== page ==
So the Anan 7000DLE that I was working on before gained a new host computer. No problem – it just needs to be configured to run correctly. This time round, the owner had specifically requested VoiceMeeter Banana as an audio bridge – this isn’t a bad choice, as it’s a full virtual mixer, but it needed a little bit of thinking about to get set up correctly. The process to set everything up this time was much less difficult, and in fact I’d go so far as to say was fairly painless!
First the system got a full reinstall with a fresh copy of Windows 10 Pro. The machine had a digital licence for this, so it was all fairly painless and easy. The drivers were all installed automagically (I did fetch a couple manually due to old habits, though), and the system got the latest 1909 upgrade etc. A painless start! Then all the standard applications were installed (as few as possible – mostly just Chrome for web browsing, and a few other little helper applications. Then it came to the radio applications necessary to get everything set up.
I couldn’t remember whether the radio was previously configured for a static IP address or not, so I grabbed a copy of HPSDRBootLoader (the Anan 7000DLE needs Bootloader rather than Programmer), hooked it up, booted the radio in Bootloader mode (with the switch on the bottom that’s not normally documented, but we previously labelled up properly!), and read the IP address. It was indeed a static, so I re-wrote it as 0.0.0.0 in order to get the rig to talk DHCP nicely. I then powered the rig off, flicked the switch back to ‘normal’ mode, and continued.
PowerSDR mRX is the preferred flavour for controlling the Anan 7000DLE – Apache Labs go so far as to link it from their webpage even. When you first run it, it sits there for a long time doing calibrations and so on, but then starts up and works once you tell it where to find the radio, and what the radio is. In the case of the Anan 7000DLE, all you do is tell it that it’s an Ethernet device, and the software (assuming it all works correctly) goes out and finds the radio on its own. You’ll see an IP under “ANAN Address” at the bottom right, a version, a MAC address, and an ID, and this tells you it’s all working properly.
Before you can configure VAC or CAT you need to install a couple of extra applications – for VAC we opted to use VoiceMeeter Banana, and for CAT we use VSPE. I’ll go through configuring each one separately for the way I did them, though it’s not necessarily the way everyone else would choose to do so.
When you open VoiceMeeter Banana, the first thing you need to do is set a hardware output device for A1 – at the top right corner of the screen you’ll see three buttons labelled A1, A2 and A3 just above the big picture of a tape. I set A1 to be the Realtek HD Audio output, but you can pick whatever you like that suits your individual system setup. Banana won’t work without this being configured, so it’s got to be a starting point. I then set two of the hardware inputs to match the software for another radio, but that’s not strictly relevant for what’s going on here. The key thing was making sure that virtual input 1 (the column labelled “Voicemeeter VAIO”) has the “B1” button ticked, to route its audio out of the VoiceMeeter primary virtual audio output, so that it acts as a cable passthrough correctly. I strongly recommend disabling all the other routing (clicking the A1, A2, A3, B2 buttons on that vertical “channel” so they aren’t lit up), which stops the audio being duplicated to other devices that you might not want it to be sent to.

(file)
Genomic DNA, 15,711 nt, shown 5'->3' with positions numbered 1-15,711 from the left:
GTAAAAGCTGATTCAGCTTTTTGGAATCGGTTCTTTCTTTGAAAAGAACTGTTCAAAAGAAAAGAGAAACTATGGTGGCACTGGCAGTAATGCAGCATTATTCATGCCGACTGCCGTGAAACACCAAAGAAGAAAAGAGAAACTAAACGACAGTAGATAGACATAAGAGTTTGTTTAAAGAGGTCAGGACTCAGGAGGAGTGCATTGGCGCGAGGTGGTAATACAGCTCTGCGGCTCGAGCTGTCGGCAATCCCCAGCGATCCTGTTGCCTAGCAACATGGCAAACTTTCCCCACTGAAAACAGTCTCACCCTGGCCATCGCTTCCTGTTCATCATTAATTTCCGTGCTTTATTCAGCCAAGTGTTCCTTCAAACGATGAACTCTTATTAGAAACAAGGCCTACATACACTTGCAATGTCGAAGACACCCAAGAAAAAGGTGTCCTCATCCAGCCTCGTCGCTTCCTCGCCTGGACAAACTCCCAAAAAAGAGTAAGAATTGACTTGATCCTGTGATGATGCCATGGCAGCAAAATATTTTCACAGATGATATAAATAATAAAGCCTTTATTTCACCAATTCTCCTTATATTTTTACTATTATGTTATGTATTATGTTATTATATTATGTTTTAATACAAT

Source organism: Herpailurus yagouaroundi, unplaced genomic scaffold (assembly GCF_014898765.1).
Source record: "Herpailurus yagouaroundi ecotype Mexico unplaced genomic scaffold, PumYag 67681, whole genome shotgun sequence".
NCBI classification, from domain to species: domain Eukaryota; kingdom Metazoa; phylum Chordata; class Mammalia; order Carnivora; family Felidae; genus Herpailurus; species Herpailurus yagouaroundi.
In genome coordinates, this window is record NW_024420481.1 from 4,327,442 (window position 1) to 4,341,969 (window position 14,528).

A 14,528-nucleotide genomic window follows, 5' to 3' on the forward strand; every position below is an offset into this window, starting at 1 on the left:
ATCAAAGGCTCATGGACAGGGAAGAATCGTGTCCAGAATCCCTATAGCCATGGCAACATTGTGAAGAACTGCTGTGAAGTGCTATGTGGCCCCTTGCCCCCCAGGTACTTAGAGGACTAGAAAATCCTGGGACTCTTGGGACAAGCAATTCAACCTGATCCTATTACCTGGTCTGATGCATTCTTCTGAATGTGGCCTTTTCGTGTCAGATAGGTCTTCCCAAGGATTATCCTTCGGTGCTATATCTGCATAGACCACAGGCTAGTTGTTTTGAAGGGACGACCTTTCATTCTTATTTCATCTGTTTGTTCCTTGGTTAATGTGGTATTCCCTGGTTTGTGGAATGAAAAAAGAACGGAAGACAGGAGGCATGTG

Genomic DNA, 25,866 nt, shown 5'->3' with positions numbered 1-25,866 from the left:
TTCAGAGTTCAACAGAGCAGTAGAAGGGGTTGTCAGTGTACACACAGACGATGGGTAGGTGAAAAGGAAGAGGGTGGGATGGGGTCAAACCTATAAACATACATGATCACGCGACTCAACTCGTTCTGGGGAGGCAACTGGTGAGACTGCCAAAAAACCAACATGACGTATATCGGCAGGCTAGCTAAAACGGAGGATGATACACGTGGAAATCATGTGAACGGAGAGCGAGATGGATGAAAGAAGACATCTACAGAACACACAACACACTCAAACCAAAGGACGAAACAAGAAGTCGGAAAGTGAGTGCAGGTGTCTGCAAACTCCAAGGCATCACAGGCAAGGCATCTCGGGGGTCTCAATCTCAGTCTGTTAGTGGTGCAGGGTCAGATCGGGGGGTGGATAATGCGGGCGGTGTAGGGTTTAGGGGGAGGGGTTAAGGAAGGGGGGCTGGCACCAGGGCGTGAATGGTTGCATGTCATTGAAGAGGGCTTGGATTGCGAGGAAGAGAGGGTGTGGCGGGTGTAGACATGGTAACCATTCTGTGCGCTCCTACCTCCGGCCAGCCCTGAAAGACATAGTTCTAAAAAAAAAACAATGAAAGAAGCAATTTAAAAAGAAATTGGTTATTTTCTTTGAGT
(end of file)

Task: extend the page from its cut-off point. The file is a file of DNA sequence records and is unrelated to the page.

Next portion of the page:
Once you’ve configured this bit, go into PowerSDR’s setup, head to the “Audio” tab and the “VAC1″ sub-tab. Tick ‘Enable VAC 1”, then choose a driver. I chose Windows DirectSound, and set the input to “VoiceMeeter Output”, and the output to “VoiceMeeter Input”. This is the correct way around (even though it sounds backwards) because the output from the mixer needs to go to the rig input, and the input from the mixer is fed from the rig output. You should choose the same settings in WSJT-X, JTDX or whichever other software you wish to feed the audio into.
Now we come to setting up CAT. This is a bit more fun, as I wanted to be able to have multiple apps reading/writing CAT simultaneously, so I used a slightly more complex setup than is strictly necessary for one-rig-one-app use. Here’s how I did it though. I started by grabbing VSPE (which is free, but they like you to pay for the 64 bit version). It works fine, if you can tolerate the nag screen each time it opens up though. In VSPE I added the following devices:
COM6 (Connector – creates a virtual serial port that can be opened by precisely two applications)
COM5 (Splitter – takes a ‘real’ serial port (in this case COM6) as its source, and splits it to multiple applications as COM5)
I then went back to PowerSDR’s setup, and the “CAT Control” menu. I didn’t bother with CAT+ (which allows extra virtual serial ports too), as VSPE is handling that for this setup. You could do it that way if you wanted to though. To set it up, I first chose COM6 in the “Port” dropdown under “CAT Control”, and set the baud rate to 4800, which is the standard baud rate for a TS2000 (that’s what the rig emulates in PowerSDR by default). I then ticked “Enable CAT” which allowed me to select a PTT port (in this case I also chose CAT – you can choose either CAT or a serial port for RTS/DTR triggering), and hit OK. This saved the CAT config on the radio side, to talk to the Connector port configured above. In the apps which need to talk CAT to the rig, you need to select COM5 throughout, as COM6 won’t accept any further connections from other apps due to the second side being taken by itself.
So that’s it – the easy route to setting up an Anan 7000DLE with PowerSDR mRX, VoiceMeeter Banana, VSPE, WSJT-X, JTDX, and any other logging software or similar that you want to use (just tell them all to talk to COM5 the same way WSJT-X and JTDX are configured).